Page:Elizabethan People.djvu/265

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singles broken down, come up, meet two doubles, fall back, and then honour."[1]

The canary was a quick and lively dance. "A lady is taken out by a gentleman, and after dancing together to the cadences of the proper air, he leads her to the end of the hall; this done, he retreats back to the original spot, always looking at the lady. Then he makes up to her again, with certain steps, and retreats as before. His partner performs the same ceremony, which is several times repeated by both parties, with various strange fantastic steps, very much in the savage style."[2] The galliard was another similar dance with much leaping and capering among the steps. A third dance of this nimble character was the lavolta, to which Sir John Davies devotes the following lines:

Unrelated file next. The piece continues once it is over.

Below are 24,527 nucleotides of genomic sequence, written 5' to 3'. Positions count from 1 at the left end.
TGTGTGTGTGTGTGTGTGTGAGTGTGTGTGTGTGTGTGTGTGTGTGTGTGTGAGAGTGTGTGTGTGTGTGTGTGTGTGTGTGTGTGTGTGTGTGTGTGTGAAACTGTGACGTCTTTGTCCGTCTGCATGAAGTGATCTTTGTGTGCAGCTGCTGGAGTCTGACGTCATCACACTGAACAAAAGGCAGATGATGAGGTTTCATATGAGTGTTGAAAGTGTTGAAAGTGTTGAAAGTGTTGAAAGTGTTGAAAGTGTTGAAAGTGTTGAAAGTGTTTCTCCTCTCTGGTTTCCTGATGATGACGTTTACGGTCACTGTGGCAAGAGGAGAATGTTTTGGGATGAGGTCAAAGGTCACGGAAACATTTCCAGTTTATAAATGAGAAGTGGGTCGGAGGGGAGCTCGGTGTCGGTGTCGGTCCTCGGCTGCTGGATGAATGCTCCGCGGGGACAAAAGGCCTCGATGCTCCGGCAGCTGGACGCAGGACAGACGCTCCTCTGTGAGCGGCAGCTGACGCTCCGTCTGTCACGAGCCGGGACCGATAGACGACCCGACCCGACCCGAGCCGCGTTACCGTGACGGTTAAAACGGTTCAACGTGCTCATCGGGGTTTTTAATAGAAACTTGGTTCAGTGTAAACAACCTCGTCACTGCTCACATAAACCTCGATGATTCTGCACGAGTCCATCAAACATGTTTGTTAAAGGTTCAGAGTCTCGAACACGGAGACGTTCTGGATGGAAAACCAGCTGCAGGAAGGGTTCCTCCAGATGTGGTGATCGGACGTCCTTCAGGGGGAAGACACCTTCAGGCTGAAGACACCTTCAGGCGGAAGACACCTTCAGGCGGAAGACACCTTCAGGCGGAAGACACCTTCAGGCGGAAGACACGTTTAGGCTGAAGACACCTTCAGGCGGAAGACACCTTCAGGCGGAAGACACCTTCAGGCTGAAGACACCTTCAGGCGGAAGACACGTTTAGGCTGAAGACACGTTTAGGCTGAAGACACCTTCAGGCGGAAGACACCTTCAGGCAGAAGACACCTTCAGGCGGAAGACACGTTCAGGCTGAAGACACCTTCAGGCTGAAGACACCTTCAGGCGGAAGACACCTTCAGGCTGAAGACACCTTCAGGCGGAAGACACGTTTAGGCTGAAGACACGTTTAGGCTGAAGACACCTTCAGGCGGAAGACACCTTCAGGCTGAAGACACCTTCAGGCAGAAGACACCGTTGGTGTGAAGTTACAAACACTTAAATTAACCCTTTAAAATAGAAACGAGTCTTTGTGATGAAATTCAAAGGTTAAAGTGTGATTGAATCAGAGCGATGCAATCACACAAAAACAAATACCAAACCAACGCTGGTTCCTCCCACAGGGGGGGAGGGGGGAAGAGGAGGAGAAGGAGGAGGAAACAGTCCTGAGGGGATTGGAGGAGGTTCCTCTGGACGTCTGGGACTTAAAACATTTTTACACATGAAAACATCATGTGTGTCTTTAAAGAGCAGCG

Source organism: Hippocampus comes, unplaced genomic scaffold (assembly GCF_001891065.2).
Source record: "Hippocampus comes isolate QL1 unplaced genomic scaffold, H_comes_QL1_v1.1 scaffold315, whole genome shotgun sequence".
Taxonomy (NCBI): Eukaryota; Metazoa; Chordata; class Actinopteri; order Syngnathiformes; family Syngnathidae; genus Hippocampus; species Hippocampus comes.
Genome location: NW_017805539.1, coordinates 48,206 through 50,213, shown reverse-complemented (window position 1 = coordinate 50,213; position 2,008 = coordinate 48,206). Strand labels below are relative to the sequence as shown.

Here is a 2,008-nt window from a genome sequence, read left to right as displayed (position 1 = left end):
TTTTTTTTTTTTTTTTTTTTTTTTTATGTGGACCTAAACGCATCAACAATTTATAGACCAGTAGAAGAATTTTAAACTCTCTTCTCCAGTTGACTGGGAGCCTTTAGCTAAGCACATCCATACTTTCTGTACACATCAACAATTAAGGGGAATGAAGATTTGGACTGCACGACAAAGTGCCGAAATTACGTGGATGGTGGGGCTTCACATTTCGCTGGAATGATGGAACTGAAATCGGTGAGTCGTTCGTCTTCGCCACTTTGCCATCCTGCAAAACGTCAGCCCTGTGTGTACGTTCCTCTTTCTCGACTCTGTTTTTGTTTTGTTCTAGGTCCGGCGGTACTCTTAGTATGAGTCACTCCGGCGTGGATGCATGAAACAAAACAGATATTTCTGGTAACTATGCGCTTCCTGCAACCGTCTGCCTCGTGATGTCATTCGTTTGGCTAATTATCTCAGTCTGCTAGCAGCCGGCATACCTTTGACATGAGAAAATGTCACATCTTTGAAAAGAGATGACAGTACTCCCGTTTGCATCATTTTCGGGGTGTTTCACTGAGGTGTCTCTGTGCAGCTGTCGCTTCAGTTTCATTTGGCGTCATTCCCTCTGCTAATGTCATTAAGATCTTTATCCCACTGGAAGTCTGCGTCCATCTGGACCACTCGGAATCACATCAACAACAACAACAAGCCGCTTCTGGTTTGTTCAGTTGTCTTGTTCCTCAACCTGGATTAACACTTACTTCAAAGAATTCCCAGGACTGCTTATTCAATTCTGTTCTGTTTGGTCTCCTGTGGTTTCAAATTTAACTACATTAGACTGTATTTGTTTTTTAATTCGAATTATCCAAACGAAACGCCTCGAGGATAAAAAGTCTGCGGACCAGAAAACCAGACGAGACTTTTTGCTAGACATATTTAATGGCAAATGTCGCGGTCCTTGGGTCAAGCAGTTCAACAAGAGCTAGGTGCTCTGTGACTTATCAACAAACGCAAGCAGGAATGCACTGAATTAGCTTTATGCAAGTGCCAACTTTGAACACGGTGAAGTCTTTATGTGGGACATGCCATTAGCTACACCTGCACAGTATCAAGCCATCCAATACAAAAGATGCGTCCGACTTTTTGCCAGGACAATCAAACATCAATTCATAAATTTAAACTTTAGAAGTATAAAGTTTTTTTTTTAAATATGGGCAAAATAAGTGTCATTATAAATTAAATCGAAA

"Yet there is one the most delightful kind,
A lofty jumping, or a leaping round,
Where arm in arm two dancers are entwined,
And whirl themselves, with strict embracements bound;
And still their feet an anapest do sound.
An anapest is all their music's song,
Whose first two feet are short, and third is long."[3]

The two slow and dignified dances most in vogue were the pavin and the measure. "The

  1. Act IV., Scene ii.
  2. Douce, Illustrations of Shakespeare, Vol. I., p. 331.
  3. Poem on Dancing, Stanza 70.